played 5 different games in which their Spanish and

Urdu listening skill were tested and challenged. They

played traditional Spanish games and also had some

problem solving activities. The winning team was not

decided on their fitness but on their team work and

communication skills.

The day was thoroughly enjoyable and

motivational for

students and staff

and it was amazing

to see all the MWL

students perform and

demonstrate their

language knowledge

in a different

subject and setting.

Angela Roeder

(Head of Department

Modern World


German Christmas Market Trip

to South Bank in London


17th December 2012 we

took students from year 7

and year 8 to the German Christmas

Market on the South Bank.

We left school at 1pm went by coach to London’s South Bank. As soon as we arrived the students walked around the

market at their own pace in small groups to buy food and Christmas presents. It was wonderful to see the students practise

the language that they had learnt in the classroom and it boosted their confidence to be able to understand and buy things

from real Germans. The market was beautifully decorated and lit and it had typical stalls with German people selling food

or crafts. It was a very positive and exciting day for everyone involved and we are looking forward to the next Christmas

market in 2013, as this market is a great opportunity for our students to experience traditional German food and handcrafted

gifts for Christmas.

Angela Roeder (Head of Department Modern World Languages)



Expedition for the

Silver Duke of

Edinburgh Award expedition

was very challenging yet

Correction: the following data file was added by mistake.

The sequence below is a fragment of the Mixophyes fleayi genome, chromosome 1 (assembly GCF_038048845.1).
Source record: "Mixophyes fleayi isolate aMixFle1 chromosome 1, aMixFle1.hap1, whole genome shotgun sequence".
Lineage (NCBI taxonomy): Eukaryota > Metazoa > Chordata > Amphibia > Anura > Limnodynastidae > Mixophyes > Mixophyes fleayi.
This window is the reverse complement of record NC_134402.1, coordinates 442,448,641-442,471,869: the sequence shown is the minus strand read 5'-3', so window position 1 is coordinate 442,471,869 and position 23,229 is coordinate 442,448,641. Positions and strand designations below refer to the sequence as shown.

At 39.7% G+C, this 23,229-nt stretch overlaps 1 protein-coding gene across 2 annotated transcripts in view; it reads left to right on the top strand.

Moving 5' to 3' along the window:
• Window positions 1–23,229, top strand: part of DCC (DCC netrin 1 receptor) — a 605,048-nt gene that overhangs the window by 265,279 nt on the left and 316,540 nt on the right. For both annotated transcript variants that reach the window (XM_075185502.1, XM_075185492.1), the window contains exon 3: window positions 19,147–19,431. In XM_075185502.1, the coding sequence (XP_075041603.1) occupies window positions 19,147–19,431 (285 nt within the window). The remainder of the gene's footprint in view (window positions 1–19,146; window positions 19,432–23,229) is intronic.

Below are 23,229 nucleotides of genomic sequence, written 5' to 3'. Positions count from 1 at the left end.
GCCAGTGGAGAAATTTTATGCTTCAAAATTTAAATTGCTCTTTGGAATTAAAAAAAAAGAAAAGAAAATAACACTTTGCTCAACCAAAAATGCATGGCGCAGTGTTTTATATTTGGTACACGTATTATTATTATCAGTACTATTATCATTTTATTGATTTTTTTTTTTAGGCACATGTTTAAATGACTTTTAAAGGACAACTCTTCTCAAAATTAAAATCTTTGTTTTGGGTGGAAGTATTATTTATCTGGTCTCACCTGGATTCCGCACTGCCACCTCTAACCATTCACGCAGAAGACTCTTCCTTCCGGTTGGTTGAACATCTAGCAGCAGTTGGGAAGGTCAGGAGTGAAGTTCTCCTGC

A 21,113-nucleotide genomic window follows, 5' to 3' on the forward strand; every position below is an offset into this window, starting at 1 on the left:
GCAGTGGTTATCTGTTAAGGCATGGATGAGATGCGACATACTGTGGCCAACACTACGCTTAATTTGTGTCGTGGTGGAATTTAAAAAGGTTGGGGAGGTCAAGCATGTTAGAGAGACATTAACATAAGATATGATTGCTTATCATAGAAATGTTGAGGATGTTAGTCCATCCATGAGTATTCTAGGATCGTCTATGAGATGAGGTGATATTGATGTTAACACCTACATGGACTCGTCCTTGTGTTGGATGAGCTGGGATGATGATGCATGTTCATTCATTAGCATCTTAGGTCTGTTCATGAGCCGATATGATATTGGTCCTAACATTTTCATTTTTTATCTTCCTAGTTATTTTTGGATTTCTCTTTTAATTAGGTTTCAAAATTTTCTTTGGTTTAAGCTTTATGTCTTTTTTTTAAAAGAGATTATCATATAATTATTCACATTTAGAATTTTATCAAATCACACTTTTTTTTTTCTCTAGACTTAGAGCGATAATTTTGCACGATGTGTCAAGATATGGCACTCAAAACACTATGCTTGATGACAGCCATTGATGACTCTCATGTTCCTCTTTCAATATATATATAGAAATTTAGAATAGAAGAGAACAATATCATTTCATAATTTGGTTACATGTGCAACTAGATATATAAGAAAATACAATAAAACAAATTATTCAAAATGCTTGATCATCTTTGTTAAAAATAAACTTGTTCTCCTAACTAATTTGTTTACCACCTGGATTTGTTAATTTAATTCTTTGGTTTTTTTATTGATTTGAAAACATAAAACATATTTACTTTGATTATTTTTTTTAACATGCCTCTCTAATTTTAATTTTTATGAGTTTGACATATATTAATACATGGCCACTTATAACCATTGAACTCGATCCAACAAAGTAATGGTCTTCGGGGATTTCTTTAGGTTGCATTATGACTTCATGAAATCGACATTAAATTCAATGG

enjoyable. On the way to the

South Coast, was quite nervous

about the day. I told Aliyah and

Rees “Something is going to go

wrong. I have a feeling it will.”

They replied “Don’t worry.

It’ll be fine.” We walked with

Mr Dean and our assessor to a

bridge and waited as the other

groups were dismissed to begin

their journey. I took a step forward and tripped and my

bad feeling was enhanced as it was before we even started

walking. After a few hours, everyone’s spirits remained

high until one dreaded acknowledgement: we were lost.

Not only that, Rees ended up falling into a pond with a

very important item, our map. This day was not going

well! With a few injuries, we all felt we needed a break

and decided that we needed to get back on track. We

turned to our compass and our wet map which started to

rip and managed to get back on course. It took several

hours to get back on our route. We were glad that it was

not dark yet and made a pact to get to the campsite before

sunset. It was very difficult but we managed to persevere

through all the extra walking we did and we eventually

got to the campsite before sunset. We were ecstatic that we

got through it. Some things did go wrong but by working

as a team we got through it.

By Day 2, we were all feeling stiff and tired. We decided

that we would take 2 maps just in case to avoid getting

lost. We planned when we would take our breaks

and we were very self sufficient when it came to

food. This experience was much shorter than the

previous day, for which many of us were grateful.

We continued to follow our route and ended up

finding Foxhole Campsite after a tiring walk on

the stone pathway. The sun was shining, making

it even more difficult to walk across it. By the

time we reached a junction, I noticed that we were

extremely close to the campsite. We travelled uphill